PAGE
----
When I was a baby veterinary practice manager, I thought that a pizza party could cure everything, even in a crisis. You probably know the scene: Staff are scattering frantically in treatment while appointments are running behind. You can hear the phones ringing nonstop like a nagging mosquito in your ear that you can’t ignore. Now the dental patient has a complicated extraction, an emergency is en route, nd everyone is working through lunch.
As I would waltz in with pizza boxes and remind everyone to grab a plate, I thought that I was really making a difference and showing the team I appreciated them. But in reality, their heads were spinning and they barely had time to scarf down a slice, let alone feel the gratitude I was trying to express.
Bringing in pizza is nice, and it does help to keep your staff from passing out before afternoon appointments. But that’s not the kind of recognition that will truly help you battle turnover and foster a healthy team culture.
When veterinary team members receive regular and effective appreciation, it contributes to higher levels of job satisfaction and productivity, improved relationships between employees, and decreased risk of burnout.
3 tips to effectively recognize and reward your team.
1: Ask your veterinary team members how they’d like to be recognized
You’ve probably heard of having different “love languages,” but did you know there are also different languages of appreciation? Some people will value gift cards or offsite team events, while others might prefer a handwritten note or registration to a continuing education conference. And, some may like to receive public praise, while others do not.
The easiest time to ask someone what their “appreciation preferences” are is during their onboarding as a new employee, but you can also take inventory periodically during your (hopefully) regular one-on-one meetings.
By giving team members an opportunity to tell you what means the most to them, you are showing that you care and want to learn how best to encourage them. It might take a little more effort, but if you’re going to take the time to recognize someone, you want it to actually be meaningful.
Check out this supplemental resource: Reward and Recognition Motivation Assessment.
2: Create a culture of gratitude the whole veterinary team can participate in
Recognizing and rewarding staff shouldn’t just fall on the manager’s shoulders. Instead, it should be a behavior everyone demonstrates to open the lines of communication and build trust. One way to do this is to set up a “kudos board” to give everyone the opportunity to show appreciation and strengthen your team.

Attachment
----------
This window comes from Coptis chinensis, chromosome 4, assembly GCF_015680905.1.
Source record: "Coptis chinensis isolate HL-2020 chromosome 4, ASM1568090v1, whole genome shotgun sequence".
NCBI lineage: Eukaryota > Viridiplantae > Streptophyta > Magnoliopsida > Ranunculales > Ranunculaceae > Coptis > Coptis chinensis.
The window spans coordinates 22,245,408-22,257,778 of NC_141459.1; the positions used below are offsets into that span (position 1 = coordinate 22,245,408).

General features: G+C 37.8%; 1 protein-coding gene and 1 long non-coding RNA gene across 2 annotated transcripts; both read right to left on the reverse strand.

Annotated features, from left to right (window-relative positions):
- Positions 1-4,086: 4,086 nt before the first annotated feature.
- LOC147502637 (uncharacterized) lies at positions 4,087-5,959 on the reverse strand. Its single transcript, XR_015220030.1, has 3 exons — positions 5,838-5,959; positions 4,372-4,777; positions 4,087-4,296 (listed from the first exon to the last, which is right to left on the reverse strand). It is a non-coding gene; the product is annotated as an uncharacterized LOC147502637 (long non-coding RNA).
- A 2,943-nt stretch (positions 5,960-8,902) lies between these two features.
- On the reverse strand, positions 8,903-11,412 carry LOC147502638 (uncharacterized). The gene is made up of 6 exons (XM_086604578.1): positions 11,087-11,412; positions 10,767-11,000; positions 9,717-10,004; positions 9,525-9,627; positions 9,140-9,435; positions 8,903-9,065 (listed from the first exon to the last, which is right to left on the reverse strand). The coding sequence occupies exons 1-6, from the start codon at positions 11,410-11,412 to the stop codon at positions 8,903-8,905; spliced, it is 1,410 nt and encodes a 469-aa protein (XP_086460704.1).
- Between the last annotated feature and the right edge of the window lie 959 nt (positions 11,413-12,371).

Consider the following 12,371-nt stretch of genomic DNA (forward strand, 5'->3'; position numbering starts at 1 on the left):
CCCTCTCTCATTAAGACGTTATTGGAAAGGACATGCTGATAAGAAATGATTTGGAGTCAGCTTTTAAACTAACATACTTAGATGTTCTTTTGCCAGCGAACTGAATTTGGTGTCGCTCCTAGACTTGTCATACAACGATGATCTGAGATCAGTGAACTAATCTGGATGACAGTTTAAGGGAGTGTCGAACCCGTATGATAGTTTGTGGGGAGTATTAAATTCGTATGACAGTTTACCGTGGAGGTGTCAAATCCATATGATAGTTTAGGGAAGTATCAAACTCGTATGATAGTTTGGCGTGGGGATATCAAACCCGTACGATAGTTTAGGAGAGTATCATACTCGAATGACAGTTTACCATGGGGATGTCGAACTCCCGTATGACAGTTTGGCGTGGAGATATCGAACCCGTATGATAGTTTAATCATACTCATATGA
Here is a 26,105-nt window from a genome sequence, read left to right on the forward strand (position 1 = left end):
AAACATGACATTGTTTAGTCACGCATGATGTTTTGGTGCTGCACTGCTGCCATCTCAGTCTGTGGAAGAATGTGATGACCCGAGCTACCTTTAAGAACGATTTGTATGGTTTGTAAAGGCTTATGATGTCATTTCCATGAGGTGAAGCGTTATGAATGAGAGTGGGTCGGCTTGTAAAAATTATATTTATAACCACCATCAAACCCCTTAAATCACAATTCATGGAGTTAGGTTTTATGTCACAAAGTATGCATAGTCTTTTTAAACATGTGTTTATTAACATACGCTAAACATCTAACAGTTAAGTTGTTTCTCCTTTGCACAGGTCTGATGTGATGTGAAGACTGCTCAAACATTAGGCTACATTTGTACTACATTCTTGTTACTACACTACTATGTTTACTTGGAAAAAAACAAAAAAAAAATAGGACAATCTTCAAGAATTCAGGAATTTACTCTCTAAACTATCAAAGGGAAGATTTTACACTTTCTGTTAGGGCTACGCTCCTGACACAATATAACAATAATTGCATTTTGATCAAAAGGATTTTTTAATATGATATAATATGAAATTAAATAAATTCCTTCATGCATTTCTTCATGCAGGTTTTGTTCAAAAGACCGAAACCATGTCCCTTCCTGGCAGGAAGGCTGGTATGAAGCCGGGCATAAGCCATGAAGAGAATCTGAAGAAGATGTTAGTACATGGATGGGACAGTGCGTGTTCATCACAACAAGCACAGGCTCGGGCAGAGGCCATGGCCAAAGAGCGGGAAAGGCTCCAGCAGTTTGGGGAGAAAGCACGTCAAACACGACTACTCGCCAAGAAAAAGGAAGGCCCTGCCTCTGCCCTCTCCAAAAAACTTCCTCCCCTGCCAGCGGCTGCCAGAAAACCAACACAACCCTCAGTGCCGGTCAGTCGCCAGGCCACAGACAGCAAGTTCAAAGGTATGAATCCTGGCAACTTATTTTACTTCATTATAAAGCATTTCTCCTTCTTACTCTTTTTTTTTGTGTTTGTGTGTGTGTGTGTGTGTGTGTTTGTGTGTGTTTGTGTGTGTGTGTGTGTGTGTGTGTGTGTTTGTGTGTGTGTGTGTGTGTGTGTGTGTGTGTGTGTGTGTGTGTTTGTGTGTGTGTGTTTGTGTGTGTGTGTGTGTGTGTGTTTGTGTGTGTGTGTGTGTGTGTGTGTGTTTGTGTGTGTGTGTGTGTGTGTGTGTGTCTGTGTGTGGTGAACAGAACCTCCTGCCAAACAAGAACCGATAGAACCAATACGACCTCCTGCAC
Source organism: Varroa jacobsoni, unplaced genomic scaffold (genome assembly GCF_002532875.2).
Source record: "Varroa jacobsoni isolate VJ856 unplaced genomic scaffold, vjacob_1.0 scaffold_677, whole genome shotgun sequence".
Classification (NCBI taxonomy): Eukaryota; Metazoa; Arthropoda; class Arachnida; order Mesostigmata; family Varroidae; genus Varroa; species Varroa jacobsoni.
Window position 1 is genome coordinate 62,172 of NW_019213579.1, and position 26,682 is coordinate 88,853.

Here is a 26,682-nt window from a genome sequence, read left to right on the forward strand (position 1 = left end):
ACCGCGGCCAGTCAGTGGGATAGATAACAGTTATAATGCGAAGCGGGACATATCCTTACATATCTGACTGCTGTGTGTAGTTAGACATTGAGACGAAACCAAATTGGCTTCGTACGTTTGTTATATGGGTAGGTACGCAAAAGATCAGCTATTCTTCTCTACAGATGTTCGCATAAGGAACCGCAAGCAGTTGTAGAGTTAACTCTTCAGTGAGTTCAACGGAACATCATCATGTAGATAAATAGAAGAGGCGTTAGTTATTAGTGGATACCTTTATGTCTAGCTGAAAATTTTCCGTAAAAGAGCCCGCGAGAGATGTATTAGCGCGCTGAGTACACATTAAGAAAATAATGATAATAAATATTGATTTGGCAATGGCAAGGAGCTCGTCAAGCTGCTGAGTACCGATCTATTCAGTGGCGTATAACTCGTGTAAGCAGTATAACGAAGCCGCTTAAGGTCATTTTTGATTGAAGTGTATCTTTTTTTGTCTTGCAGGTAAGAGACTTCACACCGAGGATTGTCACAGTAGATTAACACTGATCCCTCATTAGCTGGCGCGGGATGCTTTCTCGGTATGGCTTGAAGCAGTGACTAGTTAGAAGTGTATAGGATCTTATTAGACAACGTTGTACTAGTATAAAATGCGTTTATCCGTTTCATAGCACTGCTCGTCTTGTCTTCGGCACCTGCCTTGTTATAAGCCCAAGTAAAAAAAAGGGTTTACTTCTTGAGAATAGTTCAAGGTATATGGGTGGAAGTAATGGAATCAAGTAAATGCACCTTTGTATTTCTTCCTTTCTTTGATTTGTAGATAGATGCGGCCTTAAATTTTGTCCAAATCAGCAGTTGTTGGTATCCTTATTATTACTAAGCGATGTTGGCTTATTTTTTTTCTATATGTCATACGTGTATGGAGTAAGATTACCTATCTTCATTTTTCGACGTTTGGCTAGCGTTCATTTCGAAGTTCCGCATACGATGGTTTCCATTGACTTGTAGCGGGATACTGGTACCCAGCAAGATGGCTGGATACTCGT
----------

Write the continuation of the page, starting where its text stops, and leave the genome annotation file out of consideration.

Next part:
At my hospital, we already had a bulletin board in our break area, so I added a section called “Pawsitive Praise.” I cut out a bunch of blank paw prints with space for team members to write who they wanted to recognize (here’s a template). Then I put them in a Ziploc bag with some sharpies and attached it to the board so team members could grab one and fill it out quickly.
As with anything new, it took a little while to catch on. To set an example, I tried to write at least one every day during the first week or two. Once everyone got used to it, they loved it! The board created a space for everyone to see that we are each appreciated and valued, and it encouraged us to look for ways to recognize each other.
Things are often so busy during appointments that it’s hard to stop and give someone a compliment in the moment. Our Pawsitive Praise bulletin board provided a way for the team to recognize each other after the fact, and I would often see people go there after the veterinary hospital calmed down and fill out a few at a time.
At the end of the month, take down all the pawprints from the board and give everyone their “kudos” to keep.
To take it a step further, you can hold two drawings each month—one for a recognizer and one for a recognizee—and the winners can receive a simple prize or gift card. This will reinforce that having a spirit of gratitude is a core value at your veterinary practice.
3: Be consistent, especially as a leader
While everyone should contribute to building a culture of recognition, the practice leadership needs to set a clear and consistent example to really make a difference. Keep these tips in mind:
- Regardless of the language you’re using to show appreciation, it should always be fair, timely, and specific.
- Some days during the craziness, it can be easy to forget to say “thank you,” so don’t feel bad if you have to set a calendar reminder.
I made a habit of typing a note on my phone when I observed a staff member doing something I wanted to recognize them for, and making sure to say something within 24 hours.
- Proactively look for opportunities to show appreciation, even for small victories. Just like Pavlov showed us with his drooling dogs, the behavior that is positively reinforced will continue.
- It takes practice to create a habit of gratitude, but the more you model the behavior for others, the more they will see value in it.
Rewarding and recognizing your veterinary team is essential to building and maintaining a healthy practice culture. When your staff is happy and engaged, they will take ownership of their work, and your hospital will reap the benefits: Your patients will get better care, your clients will get better service, your staff turnover will decrease, and more. It is possible to survive and thrive in the chaos of veterinary medicine, but not on pizza alone.
Providing your team with tools that help them to more easily and efficiently do their jobs is one more way to show your appreciation for everything they do. Schedule a demo of the Vet2Pet platform to find out how it can help to improve your veterinary team’s morale.